You’ve seen the shows on TV. Two blokes from Iowa rummage around barns and pull out old Indian motorbikes and signs for Mobil Oil. In the UK we have Henry and Sam, not taking it so seriously, blagging old oilcans plus the odd, unfortunate lawnmower.

You might think it’s just rusty junk bought by crusty blokes with a life membership to CamRA. A decade ago that stereotype might have prevailed but things have moved on. Really fine items of Petrolania and Automobilia are worth some very fine money.Whilst my own sordid collection of such things fits into the category best described as fire sale, I thought I would show you some items for your garage shelf that are not only desirable, but worth considering as a fun alternative to the 0.2% interest on your ISA.

Enamel signs can demand £100 to £300 for a relatively simple piece. Go upmarket and very quickly you can be in the thousands. Signs are driven by their visual appeal. The value depends on condition, colour and rarity, but condition is the premier factor. A quality example of an enamel sign can bring five figures. Restored signs that may have been touched in or repaired will fetch less than an honest original. Repeat the mantra; Condition, colour and rarity. It applies to just about everything from petrol globes to oil cans.

Petrol globes start in the hundreds and go up. In March this year a rare Speedwell globe sold with commission for a sniff under £10000. It’s not a one off occurrence, other perfect original condition globes can and do fetch more. There’s a market for copies to adorn your petrol pump as opposed to the precious real one. Copies tend to be made of heavier glass. The originals are light and delicate. Condition is crucial. Cracks and chips in the glass deduct value.

Ranging from pints to gallons, oil and petrol cans come in a diverse range of shapes and sizes and are propelled by a seemingly insatiable market. Pyramid cans are one example that consistently realise prices in the hundreds to the thousands. For top money it should be complete, with correct cap, and handles if fitted. There should be little or no rust, no holes, no dents and perfect square sides. ( cough, condition, cough)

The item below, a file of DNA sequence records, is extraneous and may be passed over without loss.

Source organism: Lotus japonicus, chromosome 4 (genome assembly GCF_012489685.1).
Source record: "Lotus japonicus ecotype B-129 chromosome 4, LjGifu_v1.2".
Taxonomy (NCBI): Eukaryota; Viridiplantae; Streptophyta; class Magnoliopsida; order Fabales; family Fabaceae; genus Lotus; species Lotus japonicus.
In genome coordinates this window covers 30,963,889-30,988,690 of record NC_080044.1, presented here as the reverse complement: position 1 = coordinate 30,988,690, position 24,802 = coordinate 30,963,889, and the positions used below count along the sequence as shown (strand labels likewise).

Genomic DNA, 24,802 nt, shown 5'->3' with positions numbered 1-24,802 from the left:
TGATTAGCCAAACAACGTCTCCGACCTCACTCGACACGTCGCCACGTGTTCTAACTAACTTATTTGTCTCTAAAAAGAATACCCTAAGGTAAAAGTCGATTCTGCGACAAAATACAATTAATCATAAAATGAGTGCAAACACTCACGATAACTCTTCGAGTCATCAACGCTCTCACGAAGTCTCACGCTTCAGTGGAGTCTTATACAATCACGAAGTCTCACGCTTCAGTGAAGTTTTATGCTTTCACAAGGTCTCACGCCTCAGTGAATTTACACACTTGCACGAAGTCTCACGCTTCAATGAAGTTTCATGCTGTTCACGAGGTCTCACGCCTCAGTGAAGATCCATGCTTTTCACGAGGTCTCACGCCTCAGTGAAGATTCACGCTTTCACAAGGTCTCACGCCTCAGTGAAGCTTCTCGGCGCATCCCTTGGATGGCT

Oil pourers are a perennial favourite. Think of a simple Castrol pint oil jug from the seventies. You can pay anywhere up to £80 for one. How about a Shell oil pourer from the twenties? If it has good colour and script, and is in perfect shape you will be paying in the hundreds.

At this point you may be thinking this is madness and the prices are out of your league. I know, most of the time they are for me too. Five years ago when I first started going to auctions the prices left me repeatedly whining ‘How much?’ five years later all those prices have continued to climb and now I don’t whine so much as whimper. The Coronavirus has not affected sales either. A recent auction held on line showed plenty of interest and lots of sales with an excellent early Shell oil jug selling for a beyond estimate £800

Local fairs and autojumbles can prove a happy hunting ground for like items that are not so presentable. You can find a bargain item on a well known internet site but it’s not often. Prices for average items will usually be over inflated.

The quality pieces you see here are all from a specialist auction. Richard Edmonds Auctions in Chippenham, Wiltshire, regularly holds dedicated auction sales featuring some of the finest items available. It’s a great choice if you are buying with an eye to investment, or for bragging rights with your mates. It’s a good place to get a handle on the market and see a range of pieces. There are always items in the sale you can pick up for tens of pounds rather than hundreds or thousands. Not everyone wants something from the nineteen thirties and there are potential bargains in signage and material from the eighties onwards. Later items make sense if you want some trinkets for your garage wall to honour your Suzuki GSX or your 205 GTI.

Beaulieu holds a spring and summer weekend fair that draws traders and their wares from all over Europe. A top tip is to check out the Trunk Traders field on the Sunday. This is the domain of amateurs, and ordinary folk clearing out their sheds. You can find bits here and have a haggle, although you should know that the traders get first dibs before the public so really fine items have usually already been snapped up.

Most importantly, buy what you like not what you think you should have. Oh, and if you do decide to splurge on any of the items I’ve shown here, make sure you lose the receipt before the other half sees it.

*images from Richard Edmonds Auctions 2017 to 2019

  • Notwen pyramid can £2160
  • 21″ Mobiloil conical can £500
  • Stepney Tyres sign original condition £11760
  • Austin Dealership lightbox £5040
  • 1918 Triumph model H £9184
  • 1931 2litre supercharged Lagonda £118160


About The Author

Steve Swanson

Steve turns any opportunity to write about cars into a roadtrip. It's seen him ride shotgun in a Bentley Blower with Clive Cussler, and cross paths with automotive YouTubers in Canada and the US. His work has been published in Magneto, Classic Cars, Classic American and some magazines that no MotorPunk reader has ever heard of. When he's not writing or driving you can find him kicking tyres at seedy auctions and hawking junk optimistically described as Automobilia

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